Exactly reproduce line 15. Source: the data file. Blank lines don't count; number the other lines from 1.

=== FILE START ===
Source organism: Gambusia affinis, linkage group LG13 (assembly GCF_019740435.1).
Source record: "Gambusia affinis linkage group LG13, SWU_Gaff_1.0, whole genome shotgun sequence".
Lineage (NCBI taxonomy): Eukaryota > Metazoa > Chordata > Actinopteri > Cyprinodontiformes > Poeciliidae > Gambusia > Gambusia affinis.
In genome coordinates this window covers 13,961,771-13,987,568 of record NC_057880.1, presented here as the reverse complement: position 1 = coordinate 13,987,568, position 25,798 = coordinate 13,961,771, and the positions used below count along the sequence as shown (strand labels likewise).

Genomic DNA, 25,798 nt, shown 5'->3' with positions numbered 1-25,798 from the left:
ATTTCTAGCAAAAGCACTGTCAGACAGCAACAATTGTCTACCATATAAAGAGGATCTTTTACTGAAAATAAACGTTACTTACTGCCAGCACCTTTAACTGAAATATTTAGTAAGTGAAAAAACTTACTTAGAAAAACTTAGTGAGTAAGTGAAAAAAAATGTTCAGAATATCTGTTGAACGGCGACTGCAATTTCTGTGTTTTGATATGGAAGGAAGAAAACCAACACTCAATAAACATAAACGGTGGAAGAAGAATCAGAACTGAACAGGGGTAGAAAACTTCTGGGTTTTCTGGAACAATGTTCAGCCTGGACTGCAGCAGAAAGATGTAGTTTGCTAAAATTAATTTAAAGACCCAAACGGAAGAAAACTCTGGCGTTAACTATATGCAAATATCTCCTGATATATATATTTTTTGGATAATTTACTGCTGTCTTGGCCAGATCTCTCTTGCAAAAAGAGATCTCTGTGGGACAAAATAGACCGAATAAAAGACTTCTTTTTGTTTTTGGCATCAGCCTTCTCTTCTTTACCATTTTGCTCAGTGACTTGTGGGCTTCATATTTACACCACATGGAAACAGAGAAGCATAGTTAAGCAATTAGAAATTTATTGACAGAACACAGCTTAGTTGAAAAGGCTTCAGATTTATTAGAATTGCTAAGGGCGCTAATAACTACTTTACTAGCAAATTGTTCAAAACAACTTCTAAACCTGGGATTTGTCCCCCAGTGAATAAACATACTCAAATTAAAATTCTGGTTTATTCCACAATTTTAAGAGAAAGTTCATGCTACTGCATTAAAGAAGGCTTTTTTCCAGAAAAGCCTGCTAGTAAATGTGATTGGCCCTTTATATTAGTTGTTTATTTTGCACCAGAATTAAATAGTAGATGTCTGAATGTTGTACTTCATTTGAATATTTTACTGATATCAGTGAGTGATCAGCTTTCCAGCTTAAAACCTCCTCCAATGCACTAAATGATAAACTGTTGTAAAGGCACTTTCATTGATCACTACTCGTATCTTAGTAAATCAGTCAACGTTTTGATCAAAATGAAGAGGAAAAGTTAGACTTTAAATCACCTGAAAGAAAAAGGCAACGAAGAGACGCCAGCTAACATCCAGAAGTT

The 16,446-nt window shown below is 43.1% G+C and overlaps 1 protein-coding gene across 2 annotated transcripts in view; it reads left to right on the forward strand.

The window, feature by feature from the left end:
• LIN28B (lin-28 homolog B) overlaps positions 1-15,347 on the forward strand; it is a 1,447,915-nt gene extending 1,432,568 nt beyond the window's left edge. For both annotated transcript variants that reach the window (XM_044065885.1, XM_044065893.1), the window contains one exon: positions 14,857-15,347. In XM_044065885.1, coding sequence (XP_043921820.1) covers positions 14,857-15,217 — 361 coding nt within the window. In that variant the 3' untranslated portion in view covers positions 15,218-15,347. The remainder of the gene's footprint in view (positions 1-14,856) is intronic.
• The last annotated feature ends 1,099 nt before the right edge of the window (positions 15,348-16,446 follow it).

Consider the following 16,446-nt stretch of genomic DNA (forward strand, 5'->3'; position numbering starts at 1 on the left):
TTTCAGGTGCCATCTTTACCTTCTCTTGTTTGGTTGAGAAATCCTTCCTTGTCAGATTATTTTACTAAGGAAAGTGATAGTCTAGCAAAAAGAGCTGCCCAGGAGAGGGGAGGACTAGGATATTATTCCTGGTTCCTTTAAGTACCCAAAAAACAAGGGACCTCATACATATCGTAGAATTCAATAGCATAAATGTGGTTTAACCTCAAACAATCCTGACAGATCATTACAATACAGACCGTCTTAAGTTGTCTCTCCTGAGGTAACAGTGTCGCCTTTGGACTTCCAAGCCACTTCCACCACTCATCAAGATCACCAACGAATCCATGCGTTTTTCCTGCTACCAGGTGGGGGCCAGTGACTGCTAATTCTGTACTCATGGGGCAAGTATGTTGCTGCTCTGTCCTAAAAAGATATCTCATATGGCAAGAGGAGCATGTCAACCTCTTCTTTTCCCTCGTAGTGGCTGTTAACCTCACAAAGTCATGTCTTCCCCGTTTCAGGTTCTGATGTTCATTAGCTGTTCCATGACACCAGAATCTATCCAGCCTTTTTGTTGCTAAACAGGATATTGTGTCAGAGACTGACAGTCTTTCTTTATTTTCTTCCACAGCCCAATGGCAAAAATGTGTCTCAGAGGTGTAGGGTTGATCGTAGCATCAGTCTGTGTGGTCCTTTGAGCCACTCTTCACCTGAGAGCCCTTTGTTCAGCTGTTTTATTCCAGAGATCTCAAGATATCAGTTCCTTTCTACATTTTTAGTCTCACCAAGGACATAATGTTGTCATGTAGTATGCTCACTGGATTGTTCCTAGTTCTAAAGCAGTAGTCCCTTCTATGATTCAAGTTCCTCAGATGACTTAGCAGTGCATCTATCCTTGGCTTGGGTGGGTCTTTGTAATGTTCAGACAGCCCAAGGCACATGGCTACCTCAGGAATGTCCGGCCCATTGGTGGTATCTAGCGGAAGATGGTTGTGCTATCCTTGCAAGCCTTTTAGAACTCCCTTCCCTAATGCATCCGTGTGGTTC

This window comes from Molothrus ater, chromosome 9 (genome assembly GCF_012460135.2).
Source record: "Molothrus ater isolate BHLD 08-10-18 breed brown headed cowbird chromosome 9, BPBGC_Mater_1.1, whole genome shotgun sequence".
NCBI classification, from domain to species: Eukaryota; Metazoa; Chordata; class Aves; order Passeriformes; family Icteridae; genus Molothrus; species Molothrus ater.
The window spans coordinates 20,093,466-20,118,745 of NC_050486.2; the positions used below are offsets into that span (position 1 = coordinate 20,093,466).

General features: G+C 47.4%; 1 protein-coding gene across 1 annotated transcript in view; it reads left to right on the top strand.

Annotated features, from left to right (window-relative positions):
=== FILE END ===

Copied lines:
NCBI classification, from domain to species: Eukaryota; Metazoa; Chordata; class Aves; order Passeriformes; family Icteridae; genus Molothrus; species Molothrus ater.